Mysticism transcends religious definitions

Islamic, Christian and Jewish faiths each have their own mystic elements.

By Sumayya Ahmad

Published: Wednesday, April 21, 2004


Mysticism, which is defined as an immediate consciousness of the transcendent or ultimate reality or God, is a religious phenomenon that has occurred across many faiths, including Islam, Christianity and Judaism.

On Monday, the Office of Religious Life put on the program "Mysticism across the Religious Spectrum," featuring three speakers for the three Abrahamic faiths who illuminated the topic in an academic light.

The event highlighted the practices of Sufism, or Islamic mysticism, Christian mysticism in Catholic faiths, as well as Kabbalah, or Jewish mysticism. The speakers discussed how these traditions are practiced, their similarities and the experiences that mystics have encountered.

Megan Reid, assistant professor of religion, spoke about Sufism. Sufism has been part of mainstream Islam for centuries, and began as a formal tradition in the 13th and 14th centuries, she said. "Sufism is a belief in the return to a God who we were at one point were very close to, but are now separated from," she said.

"Sufism has been an interpretive tradition, as response to a scripture. Muslim mystics tend to respond to the Quran (Muslim holy book) predominantly."

Sufis would often take phrases from the Quran and interpret them in a variety of ways, Reid said. For example, the line "Everywhere you turn, there is the face of God" has been explained in many ways by Sufi poets and mystics.

Sufis believe that spiritual enlightenment is always a product of hard work, she said. Some of the ways in which they practice is contemplation of particular words of phrases of the Quran, fasting and bodily exercises such as spending all night in prayer.

"There is a belief of a possibility of extinguishing yourself, and all there is is the consciousness of God," she said.

Reid also said that Sufism currently has a massive worldwide following, both abroad and within the United States. In fact, Reid said that the best-selling poet in America is Rumi, one of the most famous Sufi poets who lived in the 13th century.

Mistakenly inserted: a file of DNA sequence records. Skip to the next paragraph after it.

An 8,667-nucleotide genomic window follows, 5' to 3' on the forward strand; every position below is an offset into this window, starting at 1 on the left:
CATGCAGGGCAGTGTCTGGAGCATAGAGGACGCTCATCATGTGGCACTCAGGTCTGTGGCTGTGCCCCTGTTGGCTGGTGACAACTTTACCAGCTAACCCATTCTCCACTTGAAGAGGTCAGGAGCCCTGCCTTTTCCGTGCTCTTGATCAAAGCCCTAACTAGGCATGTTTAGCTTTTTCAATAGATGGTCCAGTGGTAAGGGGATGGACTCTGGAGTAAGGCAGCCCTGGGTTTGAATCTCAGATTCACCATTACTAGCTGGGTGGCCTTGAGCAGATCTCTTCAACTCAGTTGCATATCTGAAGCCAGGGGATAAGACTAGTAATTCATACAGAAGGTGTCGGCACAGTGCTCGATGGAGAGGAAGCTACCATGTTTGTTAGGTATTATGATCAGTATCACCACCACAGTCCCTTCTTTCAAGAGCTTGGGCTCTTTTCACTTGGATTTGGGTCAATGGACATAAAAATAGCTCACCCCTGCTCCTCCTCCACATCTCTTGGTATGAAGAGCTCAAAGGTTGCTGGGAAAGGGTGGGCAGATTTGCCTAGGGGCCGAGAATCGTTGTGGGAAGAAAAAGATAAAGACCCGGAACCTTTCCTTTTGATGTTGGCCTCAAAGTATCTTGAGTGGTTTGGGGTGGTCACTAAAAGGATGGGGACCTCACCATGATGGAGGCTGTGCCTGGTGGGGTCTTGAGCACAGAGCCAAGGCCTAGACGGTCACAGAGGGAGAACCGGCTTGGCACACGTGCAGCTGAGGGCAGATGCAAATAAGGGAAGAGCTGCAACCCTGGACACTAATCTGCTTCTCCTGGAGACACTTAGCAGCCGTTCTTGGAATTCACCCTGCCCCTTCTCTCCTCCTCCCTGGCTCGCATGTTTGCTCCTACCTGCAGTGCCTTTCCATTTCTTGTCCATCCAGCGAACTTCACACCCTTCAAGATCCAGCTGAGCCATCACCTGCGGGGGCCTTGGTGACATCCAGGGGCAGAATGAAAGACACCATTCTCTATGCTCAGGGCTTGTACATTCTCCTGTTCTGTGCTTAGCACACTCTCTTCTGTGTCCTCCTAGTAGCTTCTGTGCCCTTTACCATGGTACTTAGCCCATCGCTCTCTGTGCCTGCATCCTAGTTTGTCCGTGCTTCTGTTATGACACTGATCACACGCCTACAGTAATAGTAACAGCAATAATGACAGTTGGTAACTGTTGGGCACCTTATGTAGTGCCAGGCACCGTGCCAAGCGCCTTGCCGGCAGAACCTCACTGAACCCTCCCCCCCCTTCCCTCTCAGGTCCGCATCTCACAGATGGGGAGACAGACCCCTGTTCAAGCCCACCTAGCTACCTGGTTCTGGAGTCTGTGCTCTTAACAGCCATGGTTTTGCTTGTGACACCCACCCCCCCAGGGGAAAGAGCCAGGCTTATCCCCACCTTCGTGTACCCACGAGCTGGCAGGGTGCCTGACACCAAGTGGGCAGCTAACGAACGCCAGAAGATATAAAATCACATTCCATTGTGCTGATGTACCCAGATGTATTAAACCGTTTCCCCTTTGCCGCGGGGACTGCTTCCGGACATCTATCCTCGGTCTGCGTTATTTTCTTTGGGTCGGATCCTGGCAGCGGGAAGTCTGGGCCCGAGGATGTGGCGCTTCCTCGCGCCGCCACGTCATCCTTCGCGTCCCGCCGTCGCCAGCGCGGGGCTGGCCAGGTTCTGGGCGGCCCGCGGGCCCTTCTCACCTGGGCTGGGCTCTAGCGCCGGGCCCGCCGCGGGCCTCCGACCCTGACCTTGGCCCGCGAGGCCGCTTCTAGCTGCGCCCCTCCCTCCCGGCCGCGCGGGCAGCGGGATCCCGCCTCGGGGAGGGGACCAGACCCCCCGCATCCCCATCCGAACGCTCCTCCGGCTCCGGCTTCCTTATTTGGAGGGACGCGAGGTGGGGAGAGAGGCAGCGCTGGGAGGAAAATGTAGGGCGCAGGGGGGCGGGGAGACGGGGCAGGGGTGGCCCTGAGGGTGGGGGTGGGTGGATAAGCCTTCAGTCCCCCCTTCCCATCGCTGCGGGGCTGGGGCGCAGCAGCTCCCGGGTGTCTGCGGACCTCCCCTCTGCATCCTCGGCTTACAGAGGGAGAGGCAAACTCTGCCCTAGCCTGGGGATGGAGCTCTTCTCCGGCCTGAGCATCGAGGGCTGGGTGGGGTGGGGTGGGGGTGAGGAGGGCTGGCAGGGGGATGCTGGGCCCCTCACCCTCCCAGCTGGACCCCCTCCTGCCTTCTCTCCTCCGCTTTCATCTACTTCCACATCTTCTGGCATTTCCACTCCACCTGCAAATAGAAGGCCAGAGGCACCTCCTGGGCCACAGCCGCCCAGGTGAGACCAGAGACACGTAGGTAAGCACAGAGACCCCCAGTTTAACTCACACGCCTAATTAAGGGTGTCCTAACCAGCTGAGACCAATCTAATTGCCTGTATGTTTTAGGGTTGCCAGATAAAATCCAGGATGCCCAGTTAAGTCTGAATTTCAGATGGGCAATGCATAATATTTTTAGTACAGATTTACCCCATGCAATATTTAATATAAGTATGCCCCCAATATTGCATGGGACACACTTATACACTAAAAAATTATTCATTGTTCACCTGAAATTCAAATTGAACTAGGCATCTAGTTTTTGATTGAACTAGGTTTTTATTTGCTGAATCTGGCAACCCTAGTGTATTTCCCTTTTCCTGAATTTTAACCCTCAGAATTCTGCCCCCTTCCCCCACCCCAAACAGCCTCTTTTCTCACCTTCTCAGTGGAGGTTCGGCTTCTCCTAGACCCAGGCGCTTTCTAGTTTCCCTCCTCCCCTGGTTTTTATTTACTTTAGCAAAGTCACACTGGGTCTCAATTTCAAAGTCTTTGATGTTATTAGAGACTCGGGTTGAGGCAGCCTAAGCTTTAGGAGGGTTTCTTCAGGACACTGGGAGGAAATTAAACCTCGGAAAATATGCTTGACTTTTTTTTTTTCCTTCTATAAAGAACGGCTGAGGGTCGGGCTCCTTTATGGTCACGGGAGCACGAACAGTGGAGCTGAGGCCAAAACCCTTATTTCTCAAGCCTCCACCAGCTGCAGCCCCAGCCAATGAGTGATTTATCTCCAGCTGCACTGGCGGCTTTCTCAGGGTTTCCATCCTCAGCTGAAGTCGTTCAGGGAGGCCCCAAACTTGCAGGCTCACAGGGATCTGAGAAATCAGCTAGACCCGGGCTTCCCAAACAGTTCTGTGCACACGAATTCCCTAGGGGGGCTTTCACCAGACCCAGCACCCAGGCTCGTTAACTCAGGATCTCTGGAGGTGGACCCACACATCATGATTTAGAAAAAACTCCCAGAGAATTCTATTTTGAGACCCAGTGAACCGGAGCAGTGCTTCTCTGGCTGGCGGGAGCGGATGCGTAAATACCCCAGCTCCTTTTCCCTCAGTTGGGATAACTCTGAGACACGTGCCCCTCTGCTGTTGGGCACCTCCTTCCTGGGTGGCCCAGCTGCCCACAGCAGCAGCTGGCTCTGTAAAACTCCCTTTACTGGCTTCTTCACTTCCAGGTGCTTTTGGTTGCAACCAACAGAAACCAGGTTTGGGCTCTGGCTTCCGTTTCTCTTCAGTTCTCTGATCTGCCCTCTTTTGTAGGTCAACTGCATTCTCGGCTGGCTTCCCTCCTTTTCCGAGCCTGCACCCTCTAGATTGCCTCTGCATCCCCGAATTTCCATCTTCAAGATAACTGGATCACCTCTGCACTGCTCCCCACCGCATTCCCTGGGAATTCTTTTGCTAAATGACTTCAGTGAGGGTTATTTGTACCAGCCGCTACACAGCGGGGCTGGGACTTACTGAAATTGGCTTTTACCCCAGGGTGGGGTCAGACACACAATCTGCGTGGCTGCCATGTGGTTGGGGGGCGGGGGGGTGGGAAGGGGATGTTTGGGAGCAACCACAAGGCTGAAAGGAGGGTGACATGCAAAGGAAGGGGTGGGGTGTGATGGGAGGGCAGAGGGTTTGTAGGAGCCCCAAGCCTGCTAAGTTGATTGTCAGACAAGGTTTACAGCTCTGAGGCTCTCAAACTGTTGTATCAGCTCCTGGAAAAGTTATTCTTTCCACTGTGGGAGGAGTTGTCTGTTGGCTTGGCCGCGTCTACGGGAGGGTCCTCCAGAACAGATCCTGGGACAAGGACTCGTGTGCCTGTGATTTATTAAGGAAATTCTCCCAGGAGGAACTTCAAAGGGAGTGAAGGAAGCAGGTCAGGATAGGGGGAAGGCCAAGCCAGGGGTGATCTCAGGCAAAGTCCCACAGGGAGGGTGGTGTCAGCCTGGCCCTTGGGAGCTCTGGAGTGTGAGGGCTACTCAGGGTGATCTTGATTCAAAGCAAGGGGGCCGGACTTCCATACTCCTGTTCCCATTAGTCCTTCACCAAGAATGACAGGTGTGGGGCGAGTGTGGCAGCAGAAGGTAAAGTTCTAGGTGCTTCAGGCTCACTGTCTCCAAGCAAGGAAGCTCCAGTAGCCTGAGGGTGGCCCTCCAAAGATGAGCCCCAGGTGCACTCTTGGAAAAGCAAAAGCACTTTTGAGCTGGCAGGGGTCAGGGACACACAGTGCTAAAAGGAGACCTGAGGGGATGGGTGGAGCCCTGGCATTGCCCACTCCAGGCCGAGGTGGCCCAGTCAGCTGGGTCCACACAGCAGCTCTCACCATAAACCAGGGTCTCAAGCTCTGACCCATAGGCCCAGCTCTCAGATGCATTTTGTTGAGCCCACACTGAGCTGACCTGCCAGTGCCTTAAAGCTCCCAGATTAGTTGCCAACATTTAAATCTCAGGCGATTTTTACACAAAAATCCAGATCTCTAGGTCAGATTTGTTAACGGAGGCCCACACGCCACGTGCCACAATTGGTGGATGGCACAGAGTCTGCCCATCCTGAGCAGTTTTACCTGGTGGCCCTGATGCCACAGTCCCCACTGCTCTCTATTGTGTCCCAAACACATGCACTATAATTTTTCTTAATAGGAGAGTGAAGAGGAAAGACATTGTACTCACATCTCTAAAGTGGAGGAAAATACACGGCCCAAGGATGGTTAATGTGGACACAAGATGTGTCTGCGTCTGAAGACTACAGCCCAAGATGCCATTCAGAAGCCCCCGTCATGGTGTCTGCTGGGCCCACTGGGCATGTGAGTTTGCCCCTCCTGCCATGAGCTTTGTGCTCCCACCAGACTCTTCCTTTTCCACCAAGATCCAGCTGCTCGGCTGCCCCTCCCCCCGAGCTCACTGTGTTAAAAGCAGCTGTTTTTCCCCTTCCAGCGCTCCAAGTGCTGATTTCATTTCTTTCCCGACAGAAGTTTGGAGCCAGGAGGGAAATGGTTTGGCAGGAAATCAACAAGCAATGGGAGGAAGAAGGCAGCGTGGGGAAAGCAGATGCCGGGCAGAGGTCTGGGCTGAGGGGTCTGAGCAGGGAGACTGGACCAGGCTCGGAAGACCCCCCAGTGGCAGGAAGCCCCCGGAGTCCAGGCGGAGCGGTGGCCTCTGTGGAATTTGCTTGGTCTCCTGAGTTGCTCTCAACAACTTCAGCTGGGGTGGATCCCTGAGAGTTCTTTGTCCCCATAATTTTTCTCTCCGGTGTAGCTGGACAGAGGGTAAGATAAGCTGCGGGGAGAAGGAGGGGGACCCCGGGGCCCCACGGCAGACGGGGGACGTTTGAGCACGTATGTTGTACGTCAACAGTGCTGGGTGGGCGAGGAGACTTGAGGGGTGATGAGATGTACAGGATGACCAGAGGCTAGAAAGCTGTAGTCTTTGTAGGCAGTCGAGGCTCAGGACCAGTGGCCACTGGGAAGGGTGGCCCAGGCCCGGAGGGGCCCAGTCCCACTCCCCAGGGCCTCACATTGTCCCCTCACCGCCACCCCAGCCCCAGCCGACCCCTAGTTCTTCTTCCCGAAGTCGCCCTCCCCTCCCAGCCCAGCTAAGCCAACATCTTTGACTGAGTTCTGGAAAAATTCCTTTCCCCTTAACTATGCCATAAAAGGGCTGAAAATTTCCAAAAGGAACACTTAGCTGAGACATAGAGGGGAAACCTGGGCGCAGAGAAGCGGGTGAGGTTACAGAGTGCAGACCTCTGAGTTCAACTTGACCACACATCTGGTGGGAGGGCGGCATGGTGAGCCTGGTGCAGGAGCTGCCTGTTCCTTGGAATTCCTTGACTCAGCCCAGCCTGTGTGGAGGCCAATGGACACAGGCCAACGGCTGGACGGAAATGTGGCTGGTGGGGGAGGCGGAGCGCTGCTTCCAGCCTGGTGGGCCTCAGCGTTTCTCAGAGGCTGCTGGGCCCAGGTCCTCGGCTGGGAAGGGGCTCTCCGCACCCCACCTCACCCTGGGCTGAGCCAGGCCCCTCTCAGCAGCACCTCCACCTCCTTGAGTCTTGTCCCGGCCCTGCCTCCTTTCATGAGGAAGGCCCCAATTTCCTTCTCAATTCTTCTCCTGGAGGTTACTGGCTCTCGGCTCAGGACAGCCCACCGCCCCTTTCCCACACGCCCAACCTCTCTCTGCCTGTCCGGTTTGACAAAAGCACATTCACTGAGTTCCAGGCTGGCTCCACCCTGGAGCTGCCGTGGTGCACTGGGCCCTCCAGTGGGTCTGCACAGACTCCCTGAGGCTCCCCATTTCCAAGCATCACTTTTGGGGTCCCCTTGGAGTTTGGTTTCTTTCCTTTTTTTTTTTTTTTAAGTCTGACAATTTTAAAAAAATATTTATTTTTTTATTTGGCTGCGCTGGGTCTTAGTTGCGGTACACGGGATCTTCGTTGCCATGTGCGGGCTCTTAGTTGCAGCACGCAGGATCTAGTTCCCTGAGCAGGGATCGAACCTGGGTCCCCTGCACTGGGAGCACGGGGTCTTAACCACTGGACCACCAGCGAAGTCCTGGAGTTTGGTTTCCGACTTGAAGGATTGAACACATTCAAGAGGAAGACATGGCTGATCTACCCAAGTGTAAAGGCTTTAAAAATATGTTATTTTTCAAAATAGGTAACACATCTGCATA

Kabbalah is another mystic tradition that has received a lot of attention in mainstream America. Professor Eitan Fishbane of Hebrew Union College spoke about Kabbalah.

"Mysticism in Judiasm is a particular way of looking at the world," he said. "It sees the world as reverberations of the divine presence."

Kabbalists believe there is more to what is real than what meets the eye, Fishbane said. The Jewish scripture, the Torah, is at the very core of Jewish mystical tradition.

"The Torah and the Hebrew Bible as a whole is a text that was subjected to detailed and unending scrutiny to illuminate various meanings," he said. "To Kabbalists, to encounter the text was to encounter the state of God."

Kabbalists practice mysticism in various ways, including meditating on specific letters, closing their eyes and seeing the letter dancing and saying various prayers in order to enter into a divine consciousness, Fishbane said.

Many Kabalistic traditions were influenced by Sufism, since many "like-minded" people lived in the same Middle Eastern region during the time Kabbalah was being established, Fishbane said.

USC religion professor Sheila Briggs, whose emphasis is history and theology in the West, spoke about Christian mysticism. She said that not all branches of Christianity talk about mystical traditions and it is mostly found within older branches of Christianity, such as Catholicism and Episcopalism.

"Mystics in the Christian traditions have two important experiences," she said. "One is the visionary experiences, which can be related to sight or hearing, which is often seen as an awakening and the use of an inward sight.

"The other is the contemplative union with God, where the destiny of the soul is to return to its source."

Briggs said that Christ tends to be central in the visionary experiences of mystics and is often seen as the link between ordinary human beings and God.

Unlike Islamic and Judaic mysticism, Briggs said that Christian mysticism does not respond to a literary interpretation of scriptures. Mystics were always under question for being heretics, she said.

"There was a potential conflict between what is the mystics vision of God and what the Church teaches God to be," she said.

Briggs said mystics often joined monasteries and also underwent disciplines of the body. Like Sufis, Christian mystics also fasted and performed breathing exercises.

It is very noticeable that in Christian traditions, mystics were women who were often of low standing in society, Briggs said.

"These were women who had very little access to the positions of authority in the Church," she said. "Some say that someone very unworthy can have this experiences and there is a great emphasis on humiliation. They recognize how lowly they are, but they were still recognized by God."